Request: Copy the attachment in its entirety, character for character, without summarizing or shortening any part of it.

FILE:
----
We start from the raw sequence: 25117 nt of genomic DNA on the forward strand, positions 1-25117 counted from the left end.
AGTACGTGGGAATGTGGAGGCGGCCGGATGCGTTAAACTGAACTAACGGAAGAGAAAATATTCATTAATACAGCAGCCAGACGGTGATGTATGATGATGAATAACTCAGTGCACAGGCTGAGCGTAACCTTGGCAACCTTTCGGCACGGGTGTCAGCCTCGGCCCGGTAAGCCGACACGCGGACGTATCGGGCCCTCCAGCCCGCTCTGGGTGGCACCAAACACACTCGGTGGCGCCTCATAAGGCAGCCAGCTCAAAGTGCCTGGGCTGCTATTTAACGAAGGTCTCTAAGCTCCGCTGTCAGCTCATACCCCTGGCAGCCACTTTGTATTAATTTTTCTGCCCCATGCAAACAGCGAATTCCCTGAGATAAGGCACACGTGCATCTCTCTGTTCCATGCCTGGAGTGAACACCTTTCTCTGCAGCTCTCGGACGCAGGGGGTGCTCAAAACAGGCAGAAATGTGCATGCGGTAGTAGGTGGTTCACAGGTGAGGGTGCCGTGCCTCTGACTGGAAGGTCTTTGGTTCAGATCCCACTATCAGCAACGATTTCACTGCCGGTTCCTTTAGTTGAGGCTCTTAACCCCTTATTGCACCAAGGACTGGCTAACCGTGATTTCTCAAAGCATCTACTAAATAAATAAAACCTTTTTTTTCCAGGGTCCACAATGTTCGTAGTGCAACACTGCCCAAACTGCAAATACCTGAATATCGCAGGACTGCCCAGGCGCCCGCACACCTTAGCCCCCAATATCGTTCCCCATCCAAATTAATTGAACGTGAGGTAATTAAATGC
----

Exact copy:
We start from the raw sequence: 25117 nt of genomic DNA on the forward strand, positions 1-25117 counted from the left end.
AGTACGTGGGAATGTGGAGGCGGCCGGATGCGTTAAACTGAACTAACGGAAGAGAAAATATTCATTAATACAGCAGCCAGACGGTGATGTATGATGATGAATAACTCAGTGCACAGGCTGAGCGTAACCTTGGCAACCTTTCGGCACGGGTGTCAGCCTCGGCCCGGTAAGCCGACACGCGGACGTATCGGGCCCTCCAGCCCGCTCTGGGTGGCACCAAACACACTCGGTGGCGCCTCATAAGGCAGCCAGCTCAAAGTGCCTGGGCTGCTATTTAACGAAGGTCTCTAAGCTCCGCTGTCAGCTCATACCCCTGGCAGCCACTTTGTATTAATTTTTCTGCCCCATGCAAACAGCGAATTCCCTGAGATAAGGCACACGTGCATCTCTCTGTTCCATGCCTGGAGTGAACACCTTTCTCTGCAGCTCTCGGACGCAGGGGGTGCTCAAAACAGGCAGAAATGTGCATGCGGTAGTAGGTGGTTCACAGGTGAGGGTGCCGTGCCTCTGACTGGAAGGTCTTTGGTTCAGATCCCACTATCAGCAACGATTTCACTGCCGGTTCCTTTAGTTGAGGCTCTTAACCCCTTATTGCACCAAGGACTGGCTAACCGTGATTTCTCAAAGCATCTACTAAATAAATAAAACCTTTTTTTTCCAGGGTCCACAATGTTCGTAGTGCAACACTGCCCAAACTGCAAATACCTGAATATCGCAGGACTGCCCAGGCGCCCGCACACCTTAGCCCCCAATATCGTTCCCCATCCAAATTAATTGAACGTGAGGTAATTAAATGC